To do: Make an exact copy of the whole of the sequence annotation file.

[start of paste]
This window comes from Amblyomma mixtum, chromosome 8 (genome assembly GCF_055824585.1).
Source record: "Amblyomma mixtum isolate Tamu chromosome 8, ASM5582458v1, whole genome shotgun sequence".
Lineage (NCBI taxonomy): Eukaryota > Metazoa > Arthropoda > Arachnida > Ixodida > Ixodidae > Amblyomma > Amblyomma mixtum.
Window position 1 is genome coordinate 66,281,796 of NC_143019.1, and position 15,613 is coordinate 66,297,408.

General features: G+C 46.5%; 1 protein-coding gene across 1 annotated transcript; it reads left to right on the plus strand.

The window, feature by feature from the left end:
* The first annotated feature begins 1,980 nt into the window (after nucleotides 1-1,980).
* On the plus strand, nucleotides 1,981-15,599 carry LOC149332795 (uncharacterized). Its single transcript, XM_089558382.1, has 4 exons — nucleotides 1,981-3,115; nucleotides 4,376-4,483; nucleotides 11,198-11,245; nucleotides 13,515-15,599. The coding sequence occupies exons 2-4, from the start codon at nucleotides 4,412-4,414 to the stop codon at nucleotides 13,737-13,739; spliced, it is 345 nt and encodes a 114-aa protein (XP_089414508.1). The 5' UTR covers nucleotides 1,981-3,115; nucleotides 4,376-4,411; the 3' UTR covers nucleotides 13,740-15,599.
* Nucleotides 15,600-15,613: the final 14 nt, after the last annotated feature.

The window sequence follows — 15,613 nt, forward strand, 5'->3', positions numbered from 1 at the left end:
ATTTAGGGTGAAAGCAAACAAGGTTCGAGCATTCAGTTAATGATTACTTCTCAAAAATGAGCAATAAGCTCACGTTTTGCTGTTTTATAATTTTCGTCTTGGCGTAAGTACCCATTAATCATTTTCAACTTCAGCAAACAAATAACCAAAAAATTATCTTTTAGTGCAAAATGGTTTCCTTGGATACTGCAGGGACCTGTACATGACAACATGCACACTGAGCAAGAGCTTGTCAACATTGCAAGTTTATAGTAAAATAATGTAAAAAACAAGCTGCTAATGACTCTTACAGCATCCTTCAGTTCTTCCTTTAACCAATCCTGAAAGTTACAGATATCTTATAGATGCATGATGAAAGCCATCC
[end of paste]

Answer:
This window comes from Amblyomma mixtum, chromosome 8 (genome assembly GCF_055824585.1).
Source record: "Amblyomma mixtum isolate Tamu chromosome 8, ASM5582458v1, whole genome shotgun sequence".
Lineage (NCBI taxonomy): Eukaryota > Metazoa > Arthropoda > Arachnida > Ixodida > Ixodidae > Amblyomma > Amblyomma mixtum.
Window position 1 is genome coordinate 66,281,796 of NC_143019.1, and position 15,613 is coordinate 66,297,408.

General features: G+C 46.5%; 1 protein-coding gene across 1 annotated transcript; it reads left to right on the plus strand.

The window, feature by feature from the left end:
* The first annotated feature begins 1,980 nt into the window (after nucleotides 1-1,980).
* On the plus strand, nucleotides 1,981-15,599 carry LOC149332795 (uncharacterized). Its single transcript, XM_089558382.1, has 4 exons — nucleotides 1,981-3,115; nucleotides 4,376-4,483; nucleotides 11,198-11,245; nucleotides 13,515-15,599. The coding sequence occupies exons 2-4, from the start codon at nucleotides 4,412-4,414 to the stop codon at nucleotides 13,737-13,739; spliced, it is 345 nt and encodes a 114-aa protein (XP_089414508.1). The 5' UTR covers nucleotides 1,981-3,115; nucleotides 4,376-4,411; the 3' UTR covers nucleotides 13,740-15,599.
* Nucleotides 15,600-15,613: the final 14 nt, after the last annotated feature.

The window sequence follows — 15,613 nt, forward strand, 5'->3', positions numbered from 1 at the left end:
ATTTAGGGTGAAAGCAAACAAGGTTCGAGCATTCAGTTAATGATTACTTCTCAAAAATGAGCAATAAGCTCACGTTTTGCTGTTTTATAATTTTCGTCTTGGCGTAAGTACCCATTAATCATTTTCAACTTCAGCAAACAAATAACCAAAAAATTATCTTTTAGTGCAAAATGGTTTCCTTGGATACTGCAGGGACCTGTACATGACAACATGCACACTGAGCAAGAGCTTGTCAACATTGCAAGTTTATAGTAAAATAATGTAAAAAACAAGCTGCTAATGACTCTTACAGCATCCTTCAGTTCTTCCTTTAACCAATCCTGAAAGTTACAGATATCTTATAGATGCATGATGAAAGCCATCC